Inventory mgmt


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Inventory mgmt

  1. 1. Inventory Management
  3. 3. Functions of Inventory • Decouple components of the operations and distribution • Uncertainties/variations in demand • Flexibility in production smoothing • Economies of scale in purchase and mfg • To help hedge against price increases • To take advantage of order cycles
  4. 4. Supply Sources: plants vendors ports Regional Warehouses: stocking points Field Warehouses: stocking points Customers, demand centers sinks Production/ purchase costs Inventory & warehousing costs Transportation costs Inventory & warehousing costs Transportation costs
  5. 5. Departmental Orientation Towards Inventory • Marketing – Sell the product – Good customer service – Large inventory
  6. 6. Departmental Orientation Towards Inventory • Production – Make the product – Efficient lot sizes – Large inventory
  7. 7. Departmental Orientation Towards Inventory • Purchasing – Buy the required materials – Low cost per unit – Large inventory
  8. 8. Departmental Orientation Towards Inventory • Finance – Provide working capital – Efficient use of capital – Low inventory
  9. 9. Departmental Orientation Towards Inventory • Engineering – Design the product – Avoiding obsolescence – Low inventory
  10. 10. Inventory Hides Problems Areas Work in process queues (banks) Change orders Engineering design redundancies Vendor delinquencies Scrap Design backlogs Machine downtime Decision backlogs Inspection backlogs Paperwork backlog Tip of the Iceberg Analogy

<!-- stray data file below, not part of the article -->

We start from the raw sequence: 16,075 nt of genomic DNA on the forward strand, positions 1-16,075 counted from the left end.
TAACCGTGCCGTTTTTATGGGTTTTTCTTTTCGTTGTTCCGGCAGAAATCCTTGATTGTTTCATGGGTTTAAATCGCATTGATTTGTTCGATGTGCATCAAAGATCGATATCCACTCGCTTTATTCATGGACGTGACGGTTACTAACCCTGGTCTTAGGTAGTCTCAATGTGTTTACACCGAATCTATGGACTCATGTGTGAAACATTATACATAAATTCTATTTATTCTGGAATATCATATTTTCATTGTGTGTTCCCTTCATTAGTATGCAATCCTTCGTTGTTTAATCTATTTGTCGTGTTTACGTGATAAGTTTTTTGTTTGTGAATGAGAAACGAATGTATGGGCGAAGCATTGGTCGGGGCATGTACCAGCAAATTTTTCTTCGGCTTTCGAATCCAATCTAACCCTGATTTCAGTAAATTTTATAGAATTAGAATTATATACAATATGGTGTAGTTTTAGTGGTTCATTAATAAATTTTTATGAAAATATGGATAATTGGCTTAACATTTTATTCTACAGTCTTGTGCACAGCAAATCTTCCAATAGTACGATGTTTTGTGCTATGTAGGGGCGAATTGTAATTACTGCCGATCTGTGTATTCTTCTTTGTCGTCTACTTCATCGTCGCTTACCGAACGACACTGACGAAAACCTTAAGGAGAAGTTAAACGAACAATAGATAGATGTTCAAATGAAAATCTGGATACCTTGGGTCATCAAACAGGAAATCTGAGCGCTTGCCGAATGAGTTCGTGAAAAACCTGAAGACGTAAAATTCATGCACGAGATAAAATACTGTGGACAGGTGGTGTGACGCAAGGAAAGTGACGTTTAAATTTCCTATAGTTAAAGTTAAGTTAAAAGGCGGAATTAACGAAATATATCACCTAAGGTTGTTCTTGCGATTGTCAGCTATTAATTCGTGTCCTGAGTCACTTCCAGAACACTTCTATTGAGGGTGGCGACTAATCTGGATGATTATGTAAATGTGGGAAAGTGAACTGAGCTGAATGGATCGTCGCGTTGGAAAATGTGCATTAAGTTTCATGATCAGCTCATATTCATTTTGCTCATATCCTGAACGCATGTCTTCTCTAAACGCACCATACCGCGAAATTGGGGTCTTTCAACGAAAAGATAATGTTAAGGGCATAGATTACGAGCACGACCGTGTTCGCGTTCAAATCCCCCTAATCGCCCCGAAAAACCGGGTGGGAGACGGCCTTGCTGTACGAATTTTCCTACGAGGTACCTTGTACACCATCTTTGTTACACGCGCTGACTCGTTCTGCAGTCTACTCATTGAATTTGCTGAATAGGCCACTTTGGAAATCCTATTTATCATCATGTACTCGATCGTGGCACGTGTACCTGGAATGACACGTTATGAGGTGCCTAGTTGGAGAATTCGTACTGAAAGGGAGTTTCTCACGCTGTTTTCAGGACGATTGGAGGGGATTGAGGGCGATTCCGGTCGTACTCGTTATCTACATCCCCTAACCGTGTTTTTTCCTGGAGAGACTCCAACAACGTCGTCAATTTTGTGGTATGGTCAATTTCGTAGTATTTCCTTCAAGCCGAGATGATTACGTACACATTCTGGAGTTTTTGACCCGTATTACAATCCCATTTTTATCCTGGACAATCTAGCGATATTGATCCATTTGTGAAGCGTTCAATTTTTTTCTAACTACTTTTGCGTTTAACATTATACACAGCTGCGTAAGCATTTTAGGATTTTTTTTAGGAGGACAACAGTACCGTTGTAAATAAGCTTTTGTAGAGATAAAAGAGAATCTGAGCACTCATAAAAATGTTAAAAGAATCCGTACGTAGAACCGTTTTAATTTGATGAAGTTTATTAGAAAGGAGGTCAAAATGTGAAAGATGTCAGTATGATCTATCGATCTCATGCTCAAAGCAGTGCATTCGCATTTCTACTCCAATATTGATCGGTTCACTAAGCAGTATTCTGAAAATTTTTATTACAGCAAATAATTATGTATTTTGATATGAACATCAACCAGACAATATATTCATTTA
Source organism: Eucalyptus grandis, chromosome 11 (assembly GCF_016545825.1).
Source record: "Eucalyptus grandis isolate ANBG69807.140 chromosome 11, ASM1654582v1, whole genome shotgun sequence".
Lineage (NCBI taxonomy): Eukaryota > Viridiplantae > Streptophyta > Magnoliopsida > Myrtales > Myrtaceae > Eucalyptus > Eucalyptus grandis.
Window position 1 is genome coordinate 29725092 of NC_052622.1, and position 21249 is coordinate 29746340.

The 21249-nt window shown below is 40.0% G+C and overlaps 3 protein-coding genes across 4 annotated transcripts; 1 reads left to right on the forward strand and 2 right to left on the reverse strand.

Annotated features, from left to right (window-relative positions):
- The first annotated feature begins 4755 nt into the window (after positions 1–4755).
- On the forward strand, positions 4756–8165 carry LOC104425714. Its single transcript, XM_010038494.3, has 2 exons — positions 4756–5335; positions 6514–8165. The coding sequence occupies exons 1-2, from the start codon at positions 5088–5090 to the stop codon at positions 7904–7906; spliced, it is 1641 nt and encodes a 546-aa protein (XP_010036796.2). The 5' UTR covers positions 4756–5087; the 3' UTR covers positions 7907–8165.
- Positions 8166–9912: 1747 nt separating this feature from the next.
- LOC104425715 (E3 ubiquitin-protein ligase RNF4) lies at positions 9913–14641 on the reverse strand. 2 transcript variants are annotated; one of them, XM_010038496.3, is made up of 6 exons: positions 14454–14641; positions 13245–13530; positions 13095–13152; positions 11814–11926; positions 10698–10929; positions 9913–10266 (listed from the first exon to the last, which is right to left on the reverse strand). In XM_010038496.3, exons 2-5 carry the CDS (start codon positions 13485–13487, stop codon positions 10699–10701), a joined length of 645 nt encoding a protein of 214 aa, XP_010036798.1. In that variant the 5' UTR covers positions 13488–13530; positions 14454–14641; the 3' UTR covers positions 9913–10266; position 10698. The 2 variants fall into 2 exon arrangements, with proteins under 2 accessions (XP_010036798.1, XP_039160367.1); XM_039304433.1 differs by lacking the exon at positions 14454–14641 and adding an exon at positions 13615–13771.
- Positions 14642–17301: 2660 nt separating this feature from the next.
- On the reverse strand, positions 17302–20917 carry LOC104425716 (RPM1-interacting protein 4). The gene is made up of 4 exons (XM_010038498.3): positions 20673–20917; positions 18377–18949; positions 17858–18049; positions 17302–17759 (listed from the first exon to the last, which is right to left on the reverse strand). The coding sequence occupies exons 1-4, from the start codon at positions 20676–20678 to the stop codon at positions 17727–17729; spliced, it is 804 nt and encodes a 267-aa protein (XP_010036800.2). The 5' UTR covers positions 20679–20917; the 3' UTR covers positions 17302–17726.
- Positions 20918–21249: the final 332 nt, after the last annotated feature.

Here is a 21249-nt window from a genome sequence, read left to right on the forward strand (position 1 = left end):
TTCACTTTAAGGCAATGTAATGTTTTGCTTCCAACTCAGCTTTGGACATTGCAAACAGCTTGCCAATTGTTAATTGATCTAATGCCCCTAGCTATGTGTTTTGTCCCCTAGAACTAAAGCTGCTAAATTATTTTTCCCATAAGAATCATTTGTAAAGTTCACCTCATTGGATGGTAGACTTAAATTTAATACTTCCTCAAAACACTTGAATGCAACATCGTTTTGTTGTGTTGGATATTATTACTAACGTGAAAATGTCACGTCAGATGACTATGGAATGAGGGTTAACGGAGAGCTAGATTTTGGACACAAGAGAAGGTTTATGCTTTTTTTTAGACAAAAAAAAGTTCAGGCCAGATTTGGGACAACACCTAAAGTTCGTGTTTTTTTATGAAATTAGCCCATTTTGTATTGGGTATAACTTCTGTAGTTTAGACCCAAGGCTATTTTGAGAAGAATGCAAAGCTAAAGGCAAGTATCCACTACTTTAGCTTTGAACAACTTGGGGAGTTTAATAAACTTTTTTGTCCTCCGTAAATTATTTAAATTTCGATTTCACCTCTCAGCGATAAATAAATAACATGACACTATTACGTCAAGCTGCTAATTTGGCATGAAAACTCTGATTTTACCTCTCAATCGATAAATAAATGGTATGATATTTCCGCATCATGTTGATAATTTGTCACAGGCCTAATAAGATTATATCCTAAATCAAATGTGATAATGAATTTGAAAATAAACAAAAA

11. 11. Goals of Inventory Management • Maximize customer service (this requires carrying substantial inventory). • Minimize inventory investment (this requires carrying little inventory). • Customer service takes absolute precedence. – Customer service must be a strategic issue. – Leading edge discussion now centers on types of customer service • Shortened delivery time • Speed to market • Design flexibility
  12. 12. Types of Inventories • Raw materials • Components • Work-in-process • Finished goods • Vendor inventories • Non-moving/slow moving stock • Safety stock • In-transit inventories • Service parts/Consumables
  13. 13. Inventory Costs • Holding cost • Ordering cost • Setup cost • Shortage costs
  14. 14. Holding Cost • Cost of storage facilities • Handling cost • Taxes • Insurance • Deterioration • Obsolescence • Shrinkage • Cost of capital